The Federal Reserve said on Tuesday the economic recovery was still too slow to bring down unemployment, reaffirming its commitment to purchase $600 billion in bonds to stimulate growth and create jobs.
In a statement that contained little acknowledgment of a recent uptick in the economic data but focused squarely on high unemployment, the Fed characterized the U.S. expansion as continuing, a modest upgrade from its November description of the recovery as slow.
While the meeting likely involved some reevaluation of the economic outlook to account for the effects of a proposed extension of tax cuts, the Fed noted measures of underlying inflation had continued to trend lower since its last meeting.
The economic recovery is continuing, though at a rate that has been insufficient to bring down unemployment, the Fed said in a statement at the conclusion of a one-day meeting.
Kansas City Fed President Thomas Hoenig again dissented against the move.
The Fed's steady emphasis on economic weakness surprised some analysts who expected clearer acknowledgment of recent signs the recovery has gained momentum.
Fed continues to say that the outlook for employment and spending isn't as strong as the market perceives it, said Andrew Wilkinson, a senior market analyst for Interactive Brokers in Greenwich, Connecticut.
The dollar fell against major currencies and Treasuries extended losses on the announcement, which suggested the Fed has little inclination to waver from its bond-buying program. Stocks were little changed.
Early last month, the Fed launched a controversial program to buy $600 billion in longer-term Treasury securities by the middle of next year to support a weak economic recovery that was failing to generate jobs.
Called QE2 because it is the Fed's second round of so-called quantitative easing through asset purchases, the initiative was assailed by critics concerned it could trigger inflation or set off a round of competitive currency devaluations by weakening the dollar.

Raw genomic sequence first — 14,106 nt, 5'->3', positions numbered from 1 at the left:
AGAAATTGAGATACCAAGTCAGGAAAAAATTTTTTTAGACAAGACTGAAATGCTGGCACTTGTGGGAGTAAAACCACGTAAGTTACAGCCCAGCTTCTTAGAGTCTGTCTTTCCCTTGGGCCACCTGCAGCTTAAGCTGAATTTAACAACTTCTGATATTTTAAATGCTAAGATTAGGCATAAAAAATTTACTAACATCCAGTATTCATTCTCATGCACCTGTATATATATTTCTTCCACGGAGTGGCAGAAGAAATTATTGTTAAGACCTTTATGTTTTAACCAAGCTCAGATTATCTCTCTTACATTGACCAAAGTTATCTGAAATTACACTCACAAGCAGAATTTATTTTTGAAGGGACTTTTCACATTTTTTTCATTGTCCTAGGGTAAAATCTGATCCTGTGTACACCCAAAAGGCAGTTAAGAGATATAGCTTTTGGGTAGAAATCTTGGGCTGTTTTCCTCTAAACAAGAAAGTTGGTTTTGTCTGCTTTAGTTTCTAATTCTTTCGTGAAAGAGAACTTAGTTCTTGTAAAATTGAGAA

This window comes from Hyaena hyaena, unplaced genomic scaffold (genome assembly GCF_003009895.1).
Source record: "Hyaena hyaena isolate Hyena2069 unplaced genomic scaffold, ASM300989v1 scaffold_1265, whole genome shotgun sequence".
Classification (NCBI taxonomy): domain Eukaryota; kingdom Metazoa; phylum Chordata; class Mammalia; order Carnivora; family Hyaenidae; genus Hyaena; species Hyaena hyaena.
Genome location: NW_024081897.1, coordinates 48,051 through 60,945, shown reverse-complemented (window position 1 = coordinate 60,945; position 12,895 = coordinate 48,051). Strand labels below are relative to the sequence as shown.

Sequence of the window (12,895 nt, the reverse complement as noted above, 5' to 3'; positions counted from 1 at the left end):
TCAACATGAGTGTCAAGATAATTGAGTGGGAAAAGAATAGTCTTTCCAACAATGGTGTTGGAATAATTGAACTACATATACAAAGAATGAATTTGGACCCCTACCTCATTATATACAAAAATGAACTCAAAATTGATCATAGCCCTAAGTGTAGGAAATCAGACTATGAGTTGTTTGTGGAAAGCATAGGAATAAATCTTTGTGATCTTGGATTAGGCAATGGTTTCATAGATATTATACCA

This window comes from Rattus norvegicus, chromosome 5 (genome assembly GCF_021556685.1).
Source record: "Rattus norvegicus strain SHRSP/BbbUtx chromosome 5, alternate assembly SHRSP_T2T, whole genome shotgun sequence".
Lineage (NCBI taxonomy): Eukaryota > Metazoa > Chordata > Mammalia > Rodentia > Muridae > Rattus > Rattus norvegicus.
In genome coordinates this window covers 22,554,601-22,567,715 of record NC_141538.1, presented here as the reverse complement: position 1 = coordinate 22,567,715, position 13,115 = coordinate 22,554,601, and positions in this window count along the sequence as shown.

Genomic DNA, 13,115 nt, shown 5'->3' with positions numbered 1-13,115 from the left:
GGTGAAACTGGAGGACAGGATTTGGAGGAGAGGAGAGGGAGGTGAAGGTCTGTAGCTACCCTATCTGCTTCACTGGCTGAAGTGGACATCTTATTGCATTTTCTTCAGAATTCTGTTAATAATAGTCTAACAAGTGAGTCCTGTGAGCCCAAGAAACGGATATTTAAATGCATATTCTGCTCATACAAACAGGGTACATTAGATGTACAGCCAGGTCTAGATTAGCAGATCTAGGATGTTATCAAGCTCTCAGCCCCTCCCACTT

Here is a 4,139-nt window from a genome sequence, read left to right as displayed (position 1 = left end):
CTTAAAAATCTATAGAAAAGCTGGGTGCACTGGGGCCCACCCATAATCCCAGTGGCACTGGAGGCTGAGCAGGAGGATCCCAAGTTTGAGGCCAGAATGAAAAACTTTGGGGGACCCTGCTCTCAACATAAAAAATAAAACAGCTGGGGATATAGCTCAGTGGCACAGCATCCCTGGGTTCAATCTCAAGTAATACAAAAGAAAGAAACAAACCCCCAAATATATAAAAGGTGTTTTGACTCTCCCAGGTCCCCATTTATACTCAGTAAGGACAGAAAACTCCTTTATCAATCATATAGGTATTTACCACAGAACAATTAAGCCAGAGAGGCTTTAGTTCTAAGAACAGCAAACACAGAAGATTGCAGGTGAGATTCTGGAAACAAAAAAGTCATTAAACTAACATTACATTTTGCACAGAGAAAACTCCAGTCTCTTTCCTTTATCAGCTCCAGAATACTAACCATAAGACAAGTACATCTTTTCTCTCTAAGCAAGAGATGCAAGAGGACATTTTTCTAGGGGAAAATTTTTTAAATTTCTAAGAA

Since the central bank launched the program, data on the economy has turned brighter. Strong November retail sales data on Tuesday added to evidence the recovery is gaining strength.
In addition, a deal between the White House and congressional Republicans to extend Bush-era income tax cuts included a surprise reduction in payroll taxes, which would provide an unexpected boost for the economy. Some forecasters said the deal could lift growth next year by as much as a full percentage point.
Policymakers are also likely to have pondered a spike in longer-term interest rates, a development that runs counter to the Fed's intended goal for the asset purchases, which are aimed at lowering borrowing costs. Yields on the benchmark 10-year Treasury are at highs not seen since May.
It is difficult to gauge, however, how much of that rise is due to political criticism from of QE2, which may have led investors to question the Fed's appetite for sticking with the easing program, how much is due to worries about inflation and the massive U.S. debt, and how much can be pinned to expectations of stronger growth.
Despite signs the recovery may be picking up steam, the unemployment has hovered near a lofty 10 percent for months and core inflation has been running at record lows.